Northfork : Movie Review

There has never been a movie quite like "Northfork," but if you wanted to put it on a list, you would also include "Days of Heaven" and "Wings of Desire." It has the desolate open spaces of the first, the angels of the second, and the feeling in both of deep sadness and pity. The movie is visionary and elegiac, more a fable than a story, and frame by frame, it looks like a portfolio of spaces so wide, so open, that men must wonder if they have a role beneath such indifferent skies.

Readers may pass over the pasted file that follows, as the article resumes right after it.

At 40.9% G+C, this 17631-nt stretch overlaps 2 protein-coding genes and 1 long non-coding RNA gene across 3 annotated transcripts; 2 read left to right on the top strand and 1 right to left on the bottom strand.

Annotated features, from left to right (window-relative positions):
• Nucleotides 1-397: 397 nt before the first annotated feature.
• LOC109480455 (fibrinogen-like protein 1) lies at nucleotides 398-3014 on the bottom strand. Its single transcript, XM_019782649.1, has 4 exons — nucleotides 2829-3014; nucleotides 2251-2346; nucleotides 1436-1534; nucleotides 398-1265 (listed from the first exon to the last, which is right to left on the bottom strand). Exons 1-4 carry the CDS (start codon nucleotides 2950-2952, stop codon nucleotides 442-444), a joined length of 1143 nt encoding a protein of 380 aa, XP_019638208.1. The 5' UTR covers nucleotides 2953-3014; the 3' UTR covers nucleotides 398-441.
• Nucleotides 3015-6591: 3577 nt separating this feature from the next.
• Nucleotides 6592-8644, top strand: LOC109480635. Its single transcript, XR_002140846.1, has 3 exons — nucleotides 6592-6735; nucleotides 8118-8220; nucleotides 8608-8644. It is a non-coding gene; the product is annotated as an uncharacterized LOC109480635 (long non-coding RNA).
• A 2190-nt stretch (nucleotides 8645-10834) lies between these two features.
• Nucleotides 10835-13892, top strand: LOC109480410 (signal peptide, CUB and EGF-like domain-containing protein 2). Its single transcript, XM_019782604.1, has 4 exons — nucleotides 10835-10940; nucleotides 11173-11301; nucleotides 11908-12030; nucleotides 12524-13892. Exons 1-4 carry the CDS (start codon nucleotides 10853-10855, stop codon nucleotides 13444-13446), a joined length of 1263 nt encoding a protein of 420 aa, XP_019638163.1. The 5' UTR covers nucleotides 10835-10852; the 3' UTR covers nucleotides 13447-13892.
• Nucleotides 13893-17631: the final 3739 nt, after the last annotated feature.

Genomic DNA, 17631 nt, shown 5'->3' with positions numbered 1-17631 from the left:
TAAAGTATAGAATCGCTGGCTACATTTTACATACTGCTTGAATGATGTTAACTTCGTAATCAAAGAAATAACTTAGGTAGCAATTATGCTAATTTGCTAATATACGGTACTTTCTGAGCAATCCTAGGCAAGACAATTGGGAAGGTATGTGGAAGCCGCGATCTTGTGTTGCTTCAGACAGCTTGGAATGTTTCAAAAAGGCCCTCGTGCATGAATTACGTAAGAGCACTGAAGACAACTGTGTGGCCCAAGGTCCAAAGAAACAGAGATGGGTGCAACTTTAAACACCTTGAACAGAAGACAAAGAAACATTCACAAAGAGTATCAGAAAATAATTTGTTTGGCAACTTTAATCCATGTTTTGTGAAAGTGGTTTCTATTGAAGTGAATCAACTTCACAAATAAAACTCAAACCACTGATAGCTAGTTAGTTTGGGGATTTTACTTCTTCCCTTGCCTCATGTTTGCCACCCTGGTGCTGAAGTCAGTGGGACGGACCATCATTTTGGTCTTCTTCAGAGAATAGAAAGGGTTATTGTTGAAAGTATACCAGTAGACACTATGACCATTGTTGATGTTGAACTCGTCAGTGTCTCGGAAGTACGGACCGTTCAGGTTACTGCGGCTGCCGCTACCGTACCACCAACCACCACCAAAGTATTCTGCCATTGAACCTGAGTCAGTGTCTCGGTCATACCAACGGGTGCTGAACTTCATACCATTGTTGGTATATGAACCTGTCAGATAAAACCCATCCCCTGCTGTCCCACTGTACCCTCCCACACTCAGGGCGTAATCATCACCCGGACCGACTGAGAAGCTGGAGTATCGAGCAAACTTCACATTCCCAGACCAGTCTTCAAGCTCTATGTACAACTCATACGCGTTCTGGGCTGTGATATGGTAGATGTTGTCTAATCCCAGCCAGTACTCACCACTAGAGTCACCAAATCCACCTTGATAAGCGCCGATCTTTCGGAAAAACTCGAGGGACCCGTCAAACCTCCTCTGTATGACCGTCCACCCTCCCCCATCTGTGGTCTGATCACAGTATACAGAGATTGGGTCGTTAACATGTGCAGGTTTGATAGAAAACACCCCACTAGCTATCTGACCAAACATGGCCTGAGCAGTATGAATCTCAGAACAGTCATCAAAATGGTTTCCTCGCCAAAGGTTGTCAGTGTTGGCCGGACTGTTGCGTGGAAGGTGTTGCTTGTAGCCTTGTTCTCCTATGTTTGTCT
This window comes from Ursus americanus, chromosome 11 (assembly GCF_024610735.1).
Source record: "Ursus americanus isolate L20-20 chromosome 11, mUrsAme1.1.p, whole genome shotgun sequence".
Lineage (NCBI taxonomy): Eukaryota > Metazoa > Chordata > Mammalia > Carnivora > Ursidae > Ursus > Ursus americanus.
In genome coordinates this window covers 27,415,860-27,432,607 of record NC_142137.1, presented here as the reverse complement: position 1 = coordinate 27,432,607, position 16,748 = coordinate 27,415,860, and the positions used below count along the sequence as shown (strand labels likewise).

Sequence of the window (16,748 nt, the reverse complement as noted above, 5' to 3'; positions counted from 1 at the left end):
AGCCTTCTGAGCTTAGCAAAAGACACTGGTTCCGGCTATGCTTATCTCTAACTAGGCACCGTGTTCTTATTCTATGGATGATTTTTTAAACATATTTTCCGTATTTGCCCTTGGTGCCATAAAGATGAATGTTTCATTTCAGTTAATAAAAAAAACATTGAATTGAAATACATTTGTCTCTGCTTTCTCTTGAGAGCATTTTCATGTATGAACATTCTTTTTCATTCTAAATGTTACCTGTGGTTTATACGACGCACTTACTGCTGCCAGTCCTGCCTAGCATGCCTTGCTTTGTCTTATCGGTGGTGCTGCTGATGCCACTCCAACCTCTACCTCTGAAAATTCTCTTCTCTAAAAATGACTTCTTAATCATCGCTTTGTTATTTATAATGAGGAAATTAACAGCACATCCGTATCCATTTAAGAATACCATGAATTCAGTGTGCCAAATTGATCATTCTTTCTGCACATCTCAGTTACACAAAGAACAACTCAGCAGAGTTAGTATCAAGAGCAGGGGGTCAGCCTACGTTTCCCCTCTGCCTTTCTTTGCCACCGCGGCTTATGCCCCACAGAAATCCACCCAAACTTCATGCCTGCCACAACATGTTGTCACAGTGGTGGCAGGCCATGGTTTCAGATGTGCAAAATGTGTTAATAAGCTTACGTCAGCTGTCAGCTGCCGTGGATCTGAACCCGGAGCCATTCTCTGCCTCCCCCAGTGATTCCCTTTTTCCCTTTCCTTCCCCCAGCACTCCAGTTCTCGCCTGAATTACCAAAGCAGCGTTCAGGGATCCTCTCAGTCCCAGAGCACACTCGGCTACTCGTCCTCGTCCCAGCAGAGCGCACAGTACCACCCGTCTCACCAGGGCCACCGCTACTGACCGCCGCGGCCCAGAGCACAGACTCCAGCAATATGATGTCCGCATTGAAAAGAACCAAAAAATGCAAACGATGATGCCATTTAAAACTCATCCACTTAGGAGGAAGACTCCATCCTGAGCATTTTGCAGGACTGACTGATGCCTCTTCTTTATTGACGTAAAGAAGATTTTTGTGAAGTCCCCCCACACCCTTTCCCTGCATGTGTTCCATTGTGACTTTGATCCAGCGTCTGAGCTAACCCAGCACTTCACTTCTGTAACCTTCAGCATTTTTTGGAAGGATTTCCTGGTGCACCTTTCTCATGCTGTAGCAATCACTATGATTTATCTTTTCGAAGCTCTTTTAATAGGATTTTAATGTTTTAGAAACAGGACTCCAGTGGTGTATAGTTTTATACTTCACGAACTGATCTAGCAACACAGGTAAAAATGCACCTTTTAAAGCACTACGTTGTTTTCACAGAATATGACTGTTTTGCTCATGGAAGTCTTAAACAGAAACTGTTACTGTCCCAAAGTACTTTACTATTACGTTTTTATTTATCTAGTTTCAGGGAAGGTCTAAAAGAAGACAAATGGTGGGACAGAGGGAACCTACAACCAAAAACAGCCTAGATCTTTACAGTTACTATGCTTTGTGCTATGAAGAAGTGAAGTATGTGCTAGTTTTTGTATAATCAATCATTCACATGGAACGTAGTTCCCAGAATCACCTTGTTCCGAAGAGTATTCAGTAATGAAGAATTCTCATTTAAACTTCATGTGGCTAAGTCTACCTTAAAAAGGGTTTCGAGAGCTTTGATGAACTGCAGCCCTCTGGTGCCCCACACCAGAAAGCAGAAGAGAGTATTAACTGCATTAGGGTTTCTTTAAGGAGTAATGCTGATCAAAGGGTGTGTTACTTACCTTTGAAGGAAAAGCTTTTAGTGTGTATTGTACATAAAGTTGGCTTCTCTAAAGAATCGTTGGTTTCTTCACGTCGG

The film is set in Montana in 1955, as the town of Northfork prepares to be submerged forever beneath the waters of a dam. Three two-man Evacuation Teams travel the countryside in their fat black sedans, persuading the lingering residents to leave. The team members have a motivation: They have all been promised waterfront property on the lake to come. Most of the residents have already pulled out, but one stubborn citizen opens fire on Evacuators, and another plans to ride out the flood waters in his Ark, which does not have two of everything but does have two wives, a detail Noah overlooked.

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Author : Roger Ebert